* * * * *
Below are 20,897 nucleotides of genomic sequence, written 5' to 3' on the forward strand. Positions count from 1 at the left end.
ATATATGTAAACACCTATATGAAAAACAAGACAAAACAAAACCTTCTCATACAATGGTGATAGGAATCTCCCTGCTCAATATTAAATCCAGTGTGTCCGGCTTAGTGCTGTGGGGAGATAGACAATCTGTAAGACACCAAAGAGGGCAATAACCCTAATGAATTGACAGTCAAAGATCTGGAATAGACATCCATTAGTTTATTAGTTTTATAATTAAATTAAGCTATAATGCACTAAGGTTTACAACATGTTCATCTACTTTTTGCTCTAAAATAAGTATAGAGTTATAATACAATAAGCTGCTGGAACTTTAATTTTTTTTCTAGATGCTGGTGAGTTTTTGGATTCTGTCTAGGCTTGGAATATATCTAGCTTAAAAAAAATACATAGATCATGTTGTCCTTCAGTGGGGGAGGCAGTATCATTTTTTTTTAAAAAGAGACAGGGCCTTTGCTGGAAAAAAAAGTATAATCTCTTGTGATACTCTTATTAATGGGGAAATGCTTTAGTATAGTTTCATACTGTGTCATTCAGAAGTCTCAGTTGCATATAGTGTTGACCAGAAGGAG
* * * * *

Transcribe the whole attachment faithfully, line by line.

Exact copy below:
Below are 20,897 nucleotides of genomic sequence, written 5' to 3' on the forward strand. Positions count from 1 at the left end.
ATATATGTAAACACCTATATGAAAAACAAGACAAAACAAAACCTTCTCATACAATGGTGATAGGAATCTCCCTGCTCAATATTAAATCCAGTGTGTCCGGCTTAGTGCTGTGGGGAGATAGACAATCTGTAAGACACCAAAGAGGGCAATAACCCTAATGAATTGACAGTCAAAGATCTGGAATAGACATCCATTAGTTTATTAGTTTTATAATTAAATTAAGCTATAATGCACTAAGGTTTACAACATGTTCATCTACTTTTTGCTCTAAAATAAGTATAGAGTTATAATACAATAAGCTGCTGGAACTTTAATTTTTTTTCTAGATGCTGGTGAGTTTTTGGATTCTGTCTAGGCTTGGAATATATCTAGCTTAAAAAAAATACATAGATCATGTTGTCCTTCAGTGGGGGAGGCAGTATCATTTTTTTTTAAAAAGAGACAGGGCCTTTGCTGGAAAAAAAAGTATAATCTCTTGTGATACTCTTATTAATGGGGAAATGCTTTAGTATAGTTTCATACTGTGTCATTCAGAAGTCTCAGTTGCATATAGTGTTGACCAGAAGGAG